“(2) The Court may at any stage of the proceedings either upon or without the application of either party, and on such terms as may appear to the Court to be just, order that the name of any party improperly joined, whether as Plaintiff or Defendant be struck out…………….”
In my view, therefore, while the issue may have been considered under O.6 r.29 of the Civil Procedure Rules, this was not a proper case for striking out the petition, on the ground that it did not disclose a reasonable cause of action. I would reiterate that a litigant must not be turned away from the seat of justice before his case is heard on merit, except in plaint and obvious cases.,
I now turn to the 1st Respondent. The Constitutional Court held that the act for which the 1st Respondent was responsible, i.e arresting the Appellant, was lawful. This is a holding that was made without the issue being tried first, and yet it is the holding, which was substantially the basis for the conclusion that the Appellant had no cause of action against the 1st Respondent. There is no explanation in its judgment why this holding was made summarily nor is there explanation why the Court appears to have brushed aside the pleading in paragraph 2(g) of the petition that the 1st Respondent by the arrest, SET INTO MOTION the other acts complained of thus making it consequentially liable for them. (See Sekaddu vs. Ssebadduka  E.A 213). In my view the petition does not disclose causes of action but is in law maintainable against the 1st Respondent. Whether or not the petition would succeed depends on the merits which can be determined only after a full trial taking into consideration, all issues of fact and law.
In my opinion the Constitutional Court erred in striking out the petition on the ground of non-disclosure of cases of action against the Respondent, but did not err to the extent that is decision is that the petition is not maintainable in law against the 2nd Respondent. I would therefore hold that grounds 1 and 2 succeed and ground 3(a) succeeds in part.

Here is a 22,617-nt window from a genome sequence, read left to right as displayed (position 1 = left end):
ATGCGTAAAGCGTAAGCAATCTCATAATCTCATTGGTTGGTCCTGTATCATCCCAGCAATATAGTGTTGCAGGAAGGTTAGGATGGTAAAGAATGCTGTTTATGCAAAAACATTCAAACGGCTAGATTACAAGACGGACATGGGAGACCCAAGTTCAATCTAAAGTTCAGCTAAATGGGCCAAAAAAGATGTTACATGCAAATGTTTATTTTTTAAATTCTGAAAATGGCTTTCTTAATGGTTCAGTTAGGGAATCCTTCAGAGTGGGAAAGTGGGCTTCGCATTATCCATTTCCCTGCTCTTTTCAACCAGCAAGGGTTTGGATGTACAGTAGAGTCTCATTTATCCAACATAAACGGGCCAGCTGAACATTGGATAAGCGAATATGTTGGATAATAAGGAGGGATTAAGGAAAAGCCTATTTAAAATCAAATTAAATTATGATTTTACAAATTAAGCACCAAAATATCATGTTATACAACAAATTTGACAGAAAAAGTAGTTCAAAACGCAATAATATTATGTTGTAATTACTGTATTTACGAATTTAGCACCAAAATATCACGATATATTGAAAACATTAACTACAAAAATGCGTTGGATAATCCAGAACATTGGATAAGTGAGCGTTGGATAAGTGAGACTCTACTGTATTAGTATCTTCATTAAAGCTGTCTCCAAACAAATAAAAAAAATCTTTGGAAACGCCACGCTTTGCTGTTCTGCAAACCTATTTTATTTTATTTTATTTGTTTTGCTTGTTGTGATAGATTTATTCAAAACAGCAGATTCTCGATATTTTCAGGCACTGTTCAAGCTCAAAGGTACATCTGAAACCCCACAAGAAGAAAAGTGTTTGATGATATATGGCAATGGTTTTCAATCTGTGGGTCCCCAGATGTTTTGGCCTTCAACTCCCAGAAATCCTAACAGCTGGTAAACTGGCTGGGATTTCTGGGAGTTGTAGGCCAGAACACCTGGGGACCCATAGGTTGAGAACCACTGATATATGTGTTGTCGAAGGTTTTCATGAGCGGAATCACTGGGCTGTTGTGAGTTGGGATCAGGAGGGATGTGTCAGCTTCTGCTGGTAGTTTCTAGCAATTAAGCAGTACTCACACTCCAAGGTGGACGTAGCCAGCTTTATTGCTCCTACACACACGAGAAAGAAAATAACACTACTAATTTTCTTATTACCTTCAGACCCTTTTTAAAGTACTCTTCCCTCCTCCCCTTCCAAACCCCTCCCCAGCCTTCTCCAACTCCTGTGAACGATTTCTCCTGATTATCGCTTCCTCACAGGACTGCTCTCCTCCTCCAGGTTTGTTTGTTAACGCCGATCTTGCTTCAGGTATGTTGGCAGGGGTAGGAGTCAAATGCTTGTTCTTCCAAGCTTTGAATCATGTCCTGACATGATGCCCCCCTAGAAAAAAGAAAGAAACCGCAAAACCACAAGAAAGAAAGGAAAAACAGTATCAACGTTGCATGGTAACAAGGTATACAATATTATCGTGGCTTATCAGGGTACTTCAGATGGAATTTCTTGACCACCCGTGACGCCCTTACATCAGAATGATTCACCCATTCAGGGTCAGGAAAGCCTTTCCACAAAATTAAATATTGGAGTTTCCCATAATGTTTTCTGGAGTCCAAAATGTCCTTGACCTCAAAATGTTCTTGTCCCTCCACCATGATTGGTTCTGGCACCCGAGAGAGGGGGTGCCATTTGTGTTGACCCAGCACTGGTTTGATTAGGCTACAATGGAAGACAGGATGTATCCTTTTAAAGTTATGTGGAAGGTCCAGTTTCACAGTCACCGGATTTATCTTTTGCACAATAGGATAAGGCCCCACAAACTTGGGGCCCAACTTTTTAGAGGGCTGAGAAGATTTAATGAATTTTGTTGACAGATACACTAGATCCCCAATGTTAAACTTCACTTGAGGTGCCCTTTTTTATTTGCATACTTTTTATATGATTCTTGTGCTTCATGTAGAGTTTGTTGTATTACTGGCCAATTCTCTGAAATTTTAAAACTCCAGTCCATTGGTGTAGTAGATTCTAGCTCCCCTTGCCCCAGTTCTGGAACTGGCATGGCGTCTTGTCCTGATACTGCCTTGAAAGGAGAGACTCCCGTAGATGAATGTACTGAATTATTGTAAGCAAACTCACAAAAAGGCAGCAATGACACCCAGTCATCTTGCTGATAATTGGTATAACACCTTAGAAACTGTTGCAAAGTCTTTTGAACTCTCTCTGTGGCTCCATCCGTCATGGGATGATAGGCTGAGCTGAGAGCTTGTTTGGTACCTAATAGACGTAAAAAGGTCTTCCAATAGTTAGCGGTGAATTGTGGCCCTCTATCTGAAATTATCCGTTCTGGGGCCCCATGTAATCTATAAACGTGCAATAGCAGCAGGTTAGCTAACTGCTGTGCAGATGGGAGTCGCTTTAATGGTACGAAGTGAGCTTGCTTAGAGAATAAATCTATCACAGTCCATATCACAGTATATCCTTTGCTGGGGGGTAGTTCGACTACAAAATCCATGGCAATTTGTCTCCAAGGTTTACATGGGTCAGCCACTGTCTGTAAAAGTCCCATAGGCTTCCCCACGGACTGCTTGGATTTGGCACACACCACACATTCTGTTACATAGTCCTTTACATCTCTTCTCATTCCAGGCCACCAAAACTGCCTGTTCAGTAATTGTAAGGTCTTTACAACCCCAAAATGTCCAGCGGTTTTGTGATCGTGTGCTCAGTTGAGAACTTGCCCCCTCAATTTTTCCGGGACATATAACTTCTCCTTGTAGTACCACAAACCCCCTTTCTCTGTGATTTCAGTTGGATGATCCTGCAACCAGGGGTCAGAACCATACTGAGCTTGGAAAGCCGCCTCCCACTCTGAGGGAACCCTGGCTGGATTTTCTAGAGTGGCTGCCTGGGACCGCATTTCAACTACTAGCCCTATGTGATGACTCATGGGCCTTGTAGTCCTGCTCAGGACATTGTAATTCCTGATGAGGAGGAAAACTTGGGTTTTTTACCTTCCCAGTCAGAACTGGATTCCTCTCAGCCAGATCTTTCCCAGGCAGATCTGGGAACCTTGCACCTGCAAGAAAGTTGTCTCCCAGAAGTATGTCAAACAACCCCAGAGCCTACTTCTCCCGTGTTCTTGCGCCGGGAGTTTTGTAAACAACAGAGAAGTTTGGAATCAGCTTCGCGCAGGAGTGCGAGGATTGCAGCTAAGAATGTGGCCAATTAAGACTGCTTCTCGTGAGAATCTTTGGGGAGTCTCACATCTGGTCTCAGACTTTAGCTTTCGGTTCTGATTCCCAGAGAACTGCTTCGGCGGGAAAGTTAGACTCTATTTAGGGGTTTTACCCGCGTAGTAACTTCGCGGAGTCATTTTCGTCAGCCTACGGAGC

On the issue of its jurisdiction, the Constitutional Court, after summarizing Counsel’s submissions on the same had only this to say:-
“In our view this Court should normally be involved only in matters requiring interpretation of the Constitution under Article 137. In the instant case the question of interpretation of the Constitution does not arise, therefore this Court has no jurisdiction in the matter.”
For the Appellant this holding is criticized as misconstruing the pleadings. It is argued that since the Respondents admitted the commission, by their respective officers, of the acts complained of, but pleaded protection of statutory law, the court was required to determine whether such exempting law was consistent with the Constitutional provision that prohibited the acts in issue. Counsel submits, in that regard, that inevitably that determination would involve interpretation of the Constitution. Both Counsel for the 1st Respondent and the 2nd Respondent contend that the Court had no jurisdiction over this case because the petition did not raise any question of interpretation of the Constitution. They contend that the petition seeks enforcement of the Appellant’s human rights. For the 2nd Respondent, in particular, it is stressed that unlawful arrest and illegal detention are actionable torts and that the Chief Magistrate’s Court had, prior to the petition, declared the conviction and sentence to be illegal, and that therefore in the circumstances there was no more need to seek from the Constitutional Court another declaration that the acts were inconsistent with, or in contravention of, the Constitution. When Counsel appeared before this Court on 3/3/99 Mr. Cheborion for the 2nd Respondent asked for, and was given leave to address Court on the issue of jurisdiction. In effect he did not substantially add to what was already in the written submissions, save to stress that in Attorney General vs David Tinyefuza Constitutional Appeal No. 1 of 1997, this Court, by majority, held that the jurisdiction of the Constitutional Court is limited by Article 137, to interpretation of the Constitution. Mr. Mutyaba for the 1st Respondent associated himself with that submission. Mr. Mbabazi for the Appellant, however, disputed that contention and submitted that the majority decision of this Court in the said case was that the Constitutional Court had jurisdiction not only to interprete provisions of the Constitutions, as stipulated in Article 137, but also to enforce rights and freedoms under Article 50.